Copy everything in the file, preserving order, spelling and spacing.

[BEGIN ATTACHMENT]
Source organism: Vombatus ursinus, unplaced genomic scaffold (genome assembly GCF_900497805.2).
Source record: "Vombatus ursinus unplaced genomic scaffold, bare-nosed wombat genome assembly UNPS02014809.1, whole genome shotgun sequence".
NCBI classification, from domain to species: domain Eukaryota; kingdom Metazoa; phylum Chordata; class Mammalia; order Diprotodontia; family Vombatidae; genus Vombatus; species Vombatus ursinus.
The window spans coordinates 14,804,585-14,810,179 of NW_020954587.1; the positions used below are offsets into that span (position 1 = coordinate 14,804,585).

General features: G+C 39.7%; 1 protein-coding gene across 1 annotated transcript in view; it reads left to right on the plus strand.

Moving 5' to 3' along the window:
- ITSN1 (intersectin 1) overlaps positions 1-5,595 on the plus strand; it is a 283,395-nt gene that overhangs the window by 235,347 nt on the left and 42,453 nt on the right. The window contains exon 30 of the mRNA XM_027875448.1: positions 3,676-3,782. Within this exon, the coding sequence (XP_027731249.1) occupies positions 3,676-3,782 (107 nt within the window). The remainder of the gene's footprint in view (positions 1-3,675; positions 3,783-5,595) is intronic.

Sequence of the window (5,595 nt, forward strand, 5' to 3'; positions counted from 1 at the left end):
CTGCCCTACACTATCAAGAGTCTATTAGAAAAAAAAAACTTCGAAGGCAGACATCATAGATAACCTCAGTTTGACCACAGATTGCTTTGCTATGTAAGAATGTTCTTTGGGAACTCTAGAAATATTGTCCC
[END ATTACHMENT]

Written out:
Source organism: Vombatus ursinus, unplaced genomic scaffold (genome assembly GCF_900497805.2).
Source record: "Vombatus ursinus unplaced genomic scaffold, bare-nosed wombat genome assembly UNPS02014809.1, whole genome shotgun sequence".
NCBI classification, from domain to species: domain Eukaryota; kingdom Metazoa; phylum Chordata; class Mammalia; order Diprotodontia; family Vombatidae; genus Vombatus; species Vombatus ursinus.
The window spans coordinates 14,804,585-14,810,179 of NW_020954587.1; the positions used below are offsets into that span (position 1 = coordinate 14,804,585).

General features: G+C 39.7%; 1 protein-coding gene across 1 annotated transcript in view; it reads left to right on the plus strand.

Moving 5' to 3' along the window:
- ITSN1 (intersectin 1) overlaps positions 1-5,595 on the plus strand; it is a 283,395-nt gene that overhangs the window by 235,347 nt on the left and 42,453 nt on the right. The window contains exon 30 of the mRNA XM_027875448.1: positions 3,676-3,782. Within this exon, the coding sequence (XP_027731249.1) occupies positions 3,676-3,782 (107 nt within the window). The remainder of the gene's footprint in view (positions 1-3,675; positions 3,783-5,595) is intronic.

Sequence of the window (5,595 nt, forward strand, 5' to 3'; positions counted from 1 at the left end):
CTGCCCTACACTATCAAGAGTCTATTAGAAAAAAAAAACTTCGAAGGCAGACATCATAGATAACCTCAGTTTGACCACAGATTGCTTTGCTATGTAAGAATGTTCTTTGGGAACTCTAGAAATATTGTCCC